The weekly collection of useless and fun facts. In this week’s edition: Tornadoes, Vitamins, Flushing Toilets, The First Vending Machine, and Nigerian Sesame Street.
There is a weather phenomenon that occurs in the United States more than anywhere else on earth. The U.S. experiences about 75% of the world’s tornadoes. A tornado, of course, is a rotating column of air that moves very fast. It occurs because of a difference in pressure. At the center of a tornado is very low pressure, and at its edge is high pressure. This pressure difference between the two gives it its incredible speed. A tornado that doesn’t reach the ground is called a funnel cloud, and a tornado that develops over water is called a waterspout.
A tornado’s intensity and strength is measured after it has done its damage. This is determined using the Enhanced Fujita Scale (EF). There are six categories to the EF Scale. EF0 has wind speeds up to 85 mph, while the strongest, EF5, has wind speeds at over 200 mph. In addition, there are three types of tornadoes-weak, strong, and violent-based on the damage it has caused and how long it lasts. Weak tornadoes are usually less than ten minutes and would be an EF0 or EF1. The majority of tornadoes are in this category. Strong tornadoes go 20 minutes or longer and are usually in the EF3 category. Violent tornadoes are the most deadly and have wind speeds greater than 205 mph and can last over an hour. They’re in the EF4 and EF5 categories. Most of the tornadoes that occur in the U.S. happen in the central part of the country, affectionately known as Tornado Alley. Source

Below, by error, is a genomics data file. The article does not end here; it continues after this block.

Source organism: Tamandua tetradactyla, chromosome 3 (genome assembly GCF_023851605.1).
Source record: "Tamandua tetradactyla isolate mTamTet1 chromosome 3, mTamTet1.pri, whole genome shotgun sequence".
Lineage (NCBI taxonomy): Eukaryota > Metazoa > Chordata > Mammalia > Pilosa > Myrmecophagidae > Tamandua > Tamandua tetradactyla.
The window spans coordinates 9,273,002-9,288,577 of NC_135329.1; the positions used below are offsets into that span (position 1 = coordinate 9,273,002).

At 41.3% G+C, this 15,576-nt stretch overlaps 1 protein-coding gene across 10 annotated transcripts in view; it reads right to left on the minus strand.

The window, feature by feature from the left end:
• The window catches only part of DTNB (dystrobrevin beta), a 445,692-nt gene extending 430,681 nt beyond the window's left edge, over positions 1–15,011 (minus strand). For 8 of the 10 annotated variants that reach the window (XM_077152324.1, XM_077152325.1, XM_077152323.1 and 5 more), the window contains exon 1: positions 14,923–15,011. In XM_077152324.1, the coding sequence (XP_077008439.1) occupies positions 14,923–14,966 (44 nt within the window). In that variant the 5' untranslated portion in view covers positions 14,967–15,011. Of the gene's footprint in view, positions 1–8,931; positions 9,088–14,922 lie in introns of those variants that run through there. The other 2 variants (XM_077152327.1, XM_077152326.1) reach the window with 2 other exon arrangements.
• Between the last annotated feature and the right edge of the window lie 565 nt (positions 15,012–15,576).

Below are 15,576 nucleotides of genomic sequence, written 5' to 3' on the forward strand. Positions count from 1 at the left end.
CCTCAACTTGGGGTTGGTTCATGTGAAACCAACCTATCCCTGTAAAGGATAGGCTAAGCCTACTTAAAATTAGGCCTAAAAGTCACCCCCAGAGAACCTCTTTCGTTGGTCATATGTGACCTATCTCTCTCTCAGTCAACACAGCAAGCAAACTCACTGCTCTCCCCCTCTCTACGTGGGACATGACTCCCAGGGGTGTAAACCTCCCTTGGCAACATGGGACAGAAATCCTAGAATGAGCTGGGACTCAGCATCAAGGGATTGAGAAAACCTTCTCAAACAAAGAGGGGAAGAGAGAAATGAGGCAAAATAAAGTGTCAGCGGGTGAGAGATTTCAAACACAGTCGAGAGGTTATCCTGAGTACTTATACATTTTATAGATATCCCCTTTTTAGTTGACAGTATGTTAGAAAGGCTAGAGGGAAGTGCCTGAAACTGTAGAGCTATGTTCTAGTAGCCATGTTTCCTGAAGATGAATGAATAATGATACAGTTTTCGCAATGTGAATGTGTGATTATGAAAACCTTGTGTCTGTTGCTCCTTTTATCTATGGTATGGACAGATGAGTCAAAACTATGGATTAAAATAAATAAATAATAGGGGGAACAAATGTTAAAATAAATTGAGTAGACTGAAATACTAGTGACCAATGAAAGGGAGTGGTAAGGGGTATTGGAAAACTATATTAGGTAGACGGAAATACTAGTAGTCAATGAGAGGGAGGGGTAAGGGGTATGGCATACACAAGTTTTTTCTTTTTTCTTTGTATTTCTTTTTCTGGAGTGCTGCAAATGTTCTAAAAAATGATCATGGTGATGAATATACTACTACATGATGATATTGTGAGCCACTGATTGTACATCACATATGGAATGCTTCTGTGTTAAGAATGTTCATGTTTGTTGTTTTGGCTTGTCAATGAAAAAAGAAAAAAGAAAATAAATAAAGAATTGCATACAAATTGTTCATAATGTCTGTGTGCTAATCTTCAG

The complex of micronutrients called vitamins originated from the term “vitamine” which stood for “vital amines” that are good for your body. It was coined by a biochemist named Casimir Funk in 1911 and came from his work trying to isolate the component of rice polishings, the husk of brown rice that is removed to become white rice. It was later discovered that some vitamins don’t have an amine component. It was then shortened to “vitamin”.
The research on rice polishings, or more simply, rice husks, is what essentially led to the discovery of vitamins. A Dutch military physician named Christiaan Eijkman was the first to see that there was a connection between brown and white rice in the 1890’s, and that some component was removed when it was converted from brown rice to white rice. Adolphe Vorderman continued Eijkman’s work in 1895 before being taken over by Gerrit Grijns, another Dutch doctor, in 1896. Grijns actually developed the concept that there was some type of compound that was lost during the milling of rice that couldn’t be replaced by other means. He had come up with the idea of the vitamin, but since his work had only been done in Dutch it didn’t catch on for 25 years. After that time, many other scientists furthered the study of vitamins and their relation to disease. Even though Funk is credited with the term, it was scientists building on each others work that led to this discovery. And to think it all started with a humble piece of rice. Source